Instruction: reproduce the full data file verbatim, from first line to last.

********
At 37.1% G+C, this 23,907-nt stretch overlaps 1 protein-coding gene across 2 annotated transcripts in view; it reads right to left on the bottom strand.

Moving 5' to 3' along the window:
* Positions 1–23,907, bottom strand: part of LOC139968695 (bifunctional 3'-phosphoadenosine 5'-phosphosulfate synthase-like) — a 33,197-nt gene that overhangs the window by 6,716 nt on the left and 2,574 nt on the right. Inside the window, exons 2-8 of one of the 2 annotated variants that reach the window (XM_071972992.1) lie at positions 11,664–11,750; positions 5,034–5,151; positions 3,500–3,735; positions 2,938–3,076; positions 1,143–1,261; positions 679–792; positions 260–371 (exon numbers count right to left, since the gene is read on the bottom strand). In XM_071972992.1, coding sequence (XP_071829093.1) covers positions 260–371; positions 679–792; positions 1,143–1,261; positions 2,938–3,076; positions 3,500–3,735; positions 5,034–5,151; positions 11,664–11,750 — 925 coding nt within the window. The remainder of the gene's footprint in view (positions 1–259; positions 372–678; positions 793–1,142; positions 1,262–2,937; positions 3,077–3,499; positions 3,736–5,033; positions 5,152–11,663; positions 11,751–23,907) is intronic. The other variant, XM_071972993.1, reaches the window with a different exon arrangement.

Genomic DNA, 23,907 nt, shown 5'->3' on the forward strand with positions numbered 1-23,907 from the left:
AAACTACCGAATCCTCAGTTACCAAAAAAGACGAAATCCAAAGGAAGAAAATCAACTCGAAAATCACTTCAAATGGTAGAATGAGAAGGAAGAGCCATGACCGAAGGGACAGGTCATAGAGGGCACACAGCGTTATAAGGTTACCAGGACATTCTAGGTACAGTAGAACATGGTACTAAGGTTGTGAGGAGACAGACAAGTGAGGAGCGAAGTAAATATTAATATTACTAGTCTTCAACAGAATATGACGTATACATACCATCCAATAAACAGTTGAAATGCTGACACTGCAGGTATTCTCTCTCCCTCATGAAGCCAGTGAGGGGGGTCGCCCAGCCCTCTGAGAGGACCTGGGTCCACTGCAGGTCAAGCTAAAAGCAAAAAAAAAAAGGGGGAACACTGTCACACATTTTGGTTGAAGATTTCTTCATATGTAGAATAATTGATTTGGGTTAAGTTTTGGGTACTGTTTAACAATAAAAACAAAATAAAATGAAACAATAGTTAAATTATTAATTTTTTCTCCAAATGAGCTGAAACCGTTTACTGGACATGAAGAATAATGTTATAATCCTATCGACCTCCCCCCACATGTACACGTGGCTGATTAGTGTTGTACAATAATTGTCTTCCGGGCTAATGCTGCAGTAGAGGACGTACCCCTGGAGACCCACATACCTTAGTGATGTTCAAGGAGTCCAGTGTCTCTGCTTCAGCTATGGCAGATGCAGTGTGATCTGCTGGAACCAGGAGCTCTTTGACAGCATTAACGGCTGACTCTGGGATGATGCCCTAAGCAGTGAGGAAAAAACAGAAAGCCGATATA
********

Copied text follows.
At 37.1% G+C, this 23,907-nt stretch overlaps 1 protein-coding gene across 2 annotated transcripts in view; it reads right to left on the bottom strand.

Moving 5' to 3' along the window:
* Positions 1–23,907, bottom strand: part of LOC139968695 (bifunctional 3'-phosphoadenosine 5'-phosphosulfate synthase-like) — a 33,197-nt gene that overhangs the window by 6,716 nt on the left and 2,574 nt on the right. Inside the window, exons 2-8 of one of the 2 annotated variants that reach the window (XM_071972992.1) lie at positions 11,664–11,750; positions 5,034–5,151; positions 3,500–3,735; positions 2,938–3,076; positions 1,143–1,261; positions 679–792; positions 260–371 (exon numbers count right to left, since the gene is read on the bottom strand). In XM_071972992.1, coding sequence (XP_071829093.1) covers positions 260–371; positions 679–792; positions 1,143–1,261; positions 2,938–3,076; positions 3,500–3,735; positions 5,034–5,151; positions 11,664–11,750 — 925 coding nt within the window. The remainder of the gene's footprint in view (positions 1–259; positions 372–678; positions 793–1,142; positions 1,262–2,937; positions 3,077–3,499; positions 3,736–5,033; positions 5,152–11,663; positions 11,751–23,907) is intronic. The other variant, XM_071972993.1, reaches the window with a different exon arrangement.

Genomic DNA, 23,907 nt, shown 5'->3' on the forward strand with positions numbered 1-23,907 from the left:
AAACTACCGAATCCTCAGTTACCAAAAAAGACGAAATCCAAAGGAAGAAAATCAACTCGAAAATCACTTCAAATGGTAGAATGAGAAGGAAGAGCCATGACCGAAGGGACAGGTCATAGAGGGCACACAGCGTTATAAGGTTACCAGGACATTCTAGGTACAGTAGAACATGGTACTAAGGTTGTGAGGAGACAGACAAGTGAGGAGCGAAGTAAATATTAATATTACTAGTCTTCAACAGAATATGACGTATACATACCATCCAATAAACAGTTGAAATGCTGACACTGCAGGTATTCTCTCTCCCTCATGAAGCCAGTGAGGGGGGTCGCCCAGCCCTCTGAGAGGACCTGGGTCCACTGCAGGTCAAGCTAAAAGCAAAAAAAAAAAGGGGGAACACTGTCACACATTTTGGTTGAAGATTTCTTCATATGTAGAATAATTGATTTGGGTTAAGTTTTGGGTACTGTTTAACAATAAAAACAAAATAAAATGAAACAATAGTTAAATTATTAATTTTTTCTCCAAATGAGCTGAAACCGTTTACTGGACATGAAGAATAATGTTATAATCCTATCGACCTCCCCCCACATGTACACGTGGCTGATTAGTGTTGTACAATAATTGTCTTCCGGGCTAATGCTGCAGTAGAGGACGTACCCCTGGAGACCCACATACCTTAGTGATGTTCAAGGAGTCCAGTGTCTCTGCTTCAGCTATGGCAGATGCAGTGTGATCTGCTGGAACCAGGAGCTCTTTGACAGCATTAACGGCTGACTCTGGGATGATGCCCTAAGCAGTGAGGAAAAAACAGAAAGCCGATATA